Sharpen your shovel and gas up the blower.
Hot on the heels of a scorching summer, and amid predictions of a warmer-than-usual fall, the region is destined for a stormy winter with heaping loads of snow that could arrive sooner than later, according to an Orillia weather watcher.
“I wouldn’t be surprised if we see a 350- to 400 centimetre snowfall this season,” David Brain told Simcoe.com.
Predicting the weather to come relies, at least partially, on previous and current conditions that have an influencing force, said Brain.
Early October, for example, has proved unseasonably warm, with highs in the low twenties and lows ranging from 10 C to 13 C.
“Normal (temperatures) for this time of year are lows of six and highs of 16,” Brain said. “We are running about three to four degrees Celsius above normal overall.”
Cooler Arctic air in western Canada and the U.S. is trapping a “ridge” of warm air, originating from the Gulf of Mexico, over Ontario and other provinces to the east, he said.
When the cold air mass moves across large water bodies like Georgian Bay and Lake Huron – both of which are hovering at temperatures a few degrees above normal – the white fluffy stuff will start flying.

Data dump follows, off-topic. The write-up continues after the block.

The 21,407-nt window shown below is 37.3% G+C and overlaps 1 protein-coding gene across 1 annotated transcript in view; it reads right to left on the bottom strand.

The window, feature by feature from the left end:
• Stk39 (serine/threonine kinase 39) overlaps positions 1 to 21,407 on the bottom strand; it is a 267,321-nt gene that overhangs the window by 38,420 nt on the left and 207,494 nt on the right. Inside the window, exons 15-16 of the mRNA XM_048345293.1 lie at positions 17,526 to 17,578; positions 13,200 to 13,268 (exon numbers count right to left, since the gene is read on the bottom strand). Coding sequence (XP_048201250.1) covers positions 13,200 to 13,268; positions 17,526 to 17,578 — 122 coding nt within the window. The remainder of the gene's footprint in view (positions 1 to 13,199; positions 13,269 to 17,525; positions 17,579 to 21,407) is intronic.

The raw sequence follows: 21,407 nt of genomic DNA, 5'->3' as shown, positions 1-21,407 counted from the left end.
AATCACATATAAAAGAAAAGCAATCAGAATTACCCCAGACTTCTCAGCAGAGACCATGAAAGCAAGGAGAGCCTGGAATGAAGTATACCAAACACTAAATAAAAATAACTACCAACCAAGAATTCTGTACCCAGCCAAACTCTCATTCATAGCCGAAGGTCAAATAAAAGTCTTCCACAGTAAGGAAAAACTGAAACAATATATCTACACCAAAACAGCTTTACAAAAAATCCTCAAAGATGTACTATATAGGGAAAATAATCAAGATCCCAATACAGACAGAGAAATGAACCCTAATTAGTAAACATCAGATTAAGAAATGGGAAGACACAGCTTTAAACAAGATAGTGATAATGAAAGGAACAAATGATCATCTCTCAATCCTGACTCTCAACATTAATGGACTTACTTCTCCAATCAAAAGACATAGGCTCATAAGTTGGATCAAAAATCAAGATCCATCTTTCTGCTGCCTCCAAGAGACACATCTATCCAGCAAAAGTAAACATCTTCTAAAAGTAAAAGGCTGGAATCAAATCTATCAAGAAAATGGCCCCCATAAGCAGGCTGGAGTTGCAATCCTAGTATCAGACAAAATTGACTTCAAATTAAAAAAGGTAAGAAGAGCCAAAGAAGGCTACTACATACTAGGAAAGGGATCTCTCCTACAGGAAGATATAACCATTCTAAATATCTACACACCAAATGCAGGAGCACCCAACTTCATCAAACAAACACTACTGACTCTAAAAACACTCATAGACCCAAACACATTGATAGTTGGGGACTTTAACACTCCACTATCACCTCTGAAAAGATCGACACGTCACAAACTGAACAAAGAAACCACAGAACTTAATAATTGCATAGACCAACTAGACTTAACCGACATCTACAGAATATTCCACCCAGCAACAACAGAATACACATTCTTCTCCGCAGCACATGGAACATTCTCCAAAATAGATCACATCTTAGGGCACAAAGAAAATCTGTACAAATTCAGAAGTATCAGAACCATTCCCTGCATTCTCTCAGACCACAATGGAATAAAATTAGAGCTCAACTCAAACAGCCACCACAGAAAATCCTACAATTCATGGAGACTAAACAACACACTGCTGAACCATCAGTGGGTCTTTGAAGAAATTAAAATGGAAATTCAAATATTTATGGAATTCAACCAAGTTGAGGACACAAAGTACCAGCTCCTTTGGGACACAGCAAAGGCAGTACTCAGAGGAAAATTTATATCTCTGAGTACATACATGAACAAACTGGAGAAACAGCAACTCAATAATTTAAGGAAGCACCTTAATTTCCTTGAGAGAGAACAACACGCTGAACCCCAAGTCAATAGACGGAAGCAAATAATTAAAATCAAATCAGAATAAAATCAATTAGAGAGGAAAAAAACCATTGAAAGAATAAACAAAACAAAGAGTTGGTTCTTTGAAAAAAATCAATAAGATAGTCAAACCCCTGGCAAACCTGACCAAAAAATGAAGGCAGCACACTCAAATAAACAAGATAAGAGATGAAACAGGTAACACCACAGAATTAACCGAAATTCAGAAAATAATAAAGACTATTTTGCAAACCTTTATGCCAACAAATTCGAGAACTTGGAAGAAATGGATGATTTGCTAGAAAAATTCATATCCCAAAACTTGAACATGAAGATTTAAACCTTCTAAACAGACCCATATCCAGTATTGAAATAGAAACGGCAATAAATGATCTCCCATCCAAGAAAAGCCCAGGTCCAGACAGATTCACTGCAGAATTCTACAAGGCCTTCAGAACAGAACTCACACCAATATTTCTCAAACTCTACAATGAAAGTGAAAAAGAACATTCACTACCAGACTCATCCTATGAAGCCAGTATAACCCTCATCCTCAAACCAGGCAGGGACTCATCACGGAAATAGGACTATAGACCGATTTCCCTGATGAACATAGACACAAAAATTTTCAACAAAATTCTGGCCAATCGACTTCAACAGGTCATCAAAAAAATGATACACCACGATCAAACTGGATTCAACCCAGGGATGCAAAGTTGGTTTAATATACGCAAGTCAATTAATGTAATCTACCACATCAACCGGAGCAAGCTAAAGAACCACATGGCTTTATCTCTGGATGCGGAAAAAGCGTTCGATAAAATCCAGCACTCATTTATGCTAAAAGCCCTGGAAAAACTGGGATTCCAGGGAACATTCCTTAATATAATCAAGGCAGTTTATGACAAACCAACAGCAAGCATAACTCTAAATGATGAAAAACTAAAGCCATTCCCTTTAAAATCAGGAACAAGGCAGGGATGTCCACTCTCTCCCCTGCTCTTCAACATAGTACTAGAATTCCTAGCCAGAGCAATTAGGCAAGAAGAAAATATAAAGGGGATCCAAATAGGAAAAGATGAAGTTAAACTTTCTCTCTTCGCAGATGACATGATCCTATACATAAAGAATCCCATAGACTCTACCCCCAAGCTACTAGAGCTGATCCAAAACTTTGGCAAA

“We are going to have such a high temperature difference that it is going to create more intense snow squall activity,” Brain added.
While a typical winter’s snowfall for the Orillia area reaches about 280 centimeters, forecasters anticipate the coming season will mirror the 2014/2015 season.
“Winter lasted quite a while and snowfalls were above normal,” Brain said, pointing to an early start to the shoveling season as a possibility this year.
A cold wave last October, shortly after Thanksgiving weekend, produced a lake effect that dumped 25 centimetres on Collingwood and Duntroon.
Brain worries that an early snowfall could cause significant damage to trees that are clinging to their leaves longer than usual due to unseasonably warm weather.
“You need the colder air and less sunshine to cut off the chlorophyll supply to the leaves to make them turn, but we are not getting that,” he said. “If we were to get an early, significant October snowfall, we would see quite a devastating issue with the trees. You get six to 10 inches of heavy, wet snow on the trees and it snaps them.”
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